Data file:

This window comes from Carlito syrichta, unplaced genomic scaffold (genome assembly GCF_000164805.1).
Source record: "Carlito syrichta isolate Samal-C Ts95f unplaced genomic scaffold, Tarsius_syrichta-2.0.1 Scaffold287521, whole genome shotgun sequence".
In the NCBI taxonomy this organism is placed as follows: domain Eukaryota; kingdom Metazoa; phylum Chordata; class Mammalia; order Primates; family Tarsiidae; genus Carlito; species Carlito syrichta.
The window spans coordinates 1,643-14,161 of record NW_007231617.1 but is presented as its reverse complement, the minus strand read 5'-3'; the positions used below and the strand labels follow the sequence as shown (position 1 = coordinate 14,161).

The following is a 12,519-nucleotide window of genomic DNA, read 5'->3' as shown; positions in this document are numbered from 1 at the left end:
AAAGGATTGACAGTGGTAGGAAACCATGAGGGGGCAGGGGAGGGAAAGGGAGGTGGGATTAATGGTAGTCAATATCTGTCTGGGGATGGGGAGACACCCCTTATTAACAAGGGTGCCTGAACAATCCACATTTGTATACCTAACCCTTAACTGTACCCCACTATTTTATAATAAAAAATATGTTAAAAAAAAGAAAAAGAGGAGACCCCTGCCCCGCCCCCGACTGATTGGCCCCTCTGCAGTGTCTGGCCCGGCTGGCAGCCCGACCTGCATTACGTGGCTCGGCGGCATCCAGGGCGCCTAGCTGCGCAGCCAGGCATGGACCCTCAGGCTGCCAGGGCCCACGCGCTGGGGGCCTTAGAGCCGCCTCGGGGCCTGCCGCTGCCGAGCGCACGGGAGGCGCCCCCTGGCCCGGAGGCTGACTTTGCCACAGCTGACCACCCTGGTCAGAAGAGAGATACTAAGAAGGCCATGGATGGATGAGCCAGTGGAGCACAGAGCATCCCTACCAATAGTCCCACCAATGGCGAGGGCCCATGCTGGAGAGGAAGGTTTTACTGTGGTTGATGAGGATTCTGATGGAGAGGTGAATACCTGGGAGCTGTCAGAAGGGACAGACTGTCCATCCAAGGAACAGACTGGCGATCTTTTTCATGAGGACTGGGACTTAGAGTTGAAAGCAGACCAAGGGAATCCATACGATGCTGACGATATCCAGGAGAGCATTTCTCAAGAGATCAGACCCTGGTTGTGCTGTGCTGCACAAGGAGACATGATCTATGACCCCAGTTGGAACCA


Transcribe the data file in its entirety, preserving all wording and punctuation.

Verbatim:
This window comes from Carlito syrichta, unplaced genomic scaffold (genome assembly GCF_000164805.1).
Source record: "Carlito syrichta isolate Samal-C Ts95f unplaced genomic scaffold, Tarsius_syrichta-2.0.1 Scaffold287521, whole genome shotgun sequence".
In the NCBI taxonomy this organism is placed as follows: domain Eukaryota; kingdom Metazoa; phylum Chordata; class Mammalia; order Primates; family Tarsiidae; genus Carlito; species Carlito syrichta.
The window spans coordinates 1,643-14,161 of record NW_007231617.1 but is presented as its reverse complement, the minus strand read 5'-3'; the positions used below and the strand labels follow the sequence as shown (position 1 = coordinate 14,161).

The following is a 12,519-nucleotide window of genomic DNA, read 5'->3' as shown; positions in this document are numbered from 1 at the left end:
AAAGGATTGACAGTGGTAGGAAACCATGAGGGGGCAGGGGAGGGAAAGGGAGGTGGGATTAATGGTAGTCAATATCTGTCTGGGGATGGGGAGACACCCCTTATTAACAAGGGTGCCTGAACAATCCACATTTGTATACCTAACCCTTAACTGTACCCCACTATTTTATAATAAAAAATATGTTAAAAAAAAGAAAAAGAGGAGACCCCTGCCCCGCCCCCGACTGATTGGCCCCTCTGCAGTGTCTGGCCCGGCTGGCAGCCCGACCTGCATTACGTGGCTCGGCGGCATCCAGGGCGCCTAGCTGCGCAGCCAGGCATGGACCCTCAGGCTGCCAGGGCCCACGCGCTGGGGGCCTTAGAGCCGCCTCGGGGCCTGCCGCTGCCGAGCGCACGGGAGGCGCCCCCTGGCCCGGAGGCTGACTTTGCCACAGCTGACCACCCTGGTCAGAAGAGAGATACTAAGAAGGCCATGGATGGATGAGCCAGTGGAGCACAGAGCATCCCTACCAATAGTCCCACCAATGGCGAGGGCCCATGCTGGAGAGGAAGGTTTTACTGTGGTTGATGAGGATTCTGATGGAGAGGTGAATACCTGGGAGCTGTCAGAAGGGACAGACTGTCCATCCAAGGAACAGACTGGCGATCTTTTTCATGAGGACTGGGACTTAGAGTTGAAAGCAGACCAAGGGAATCCATACGATGCTGACGATATCCAGGAGAGCATTTCTCAAGAGATCAGACCCTGGTTGTGCTGTGCTGCACAAGGAGACATGATCTATGACCCCAGTTGGAACCA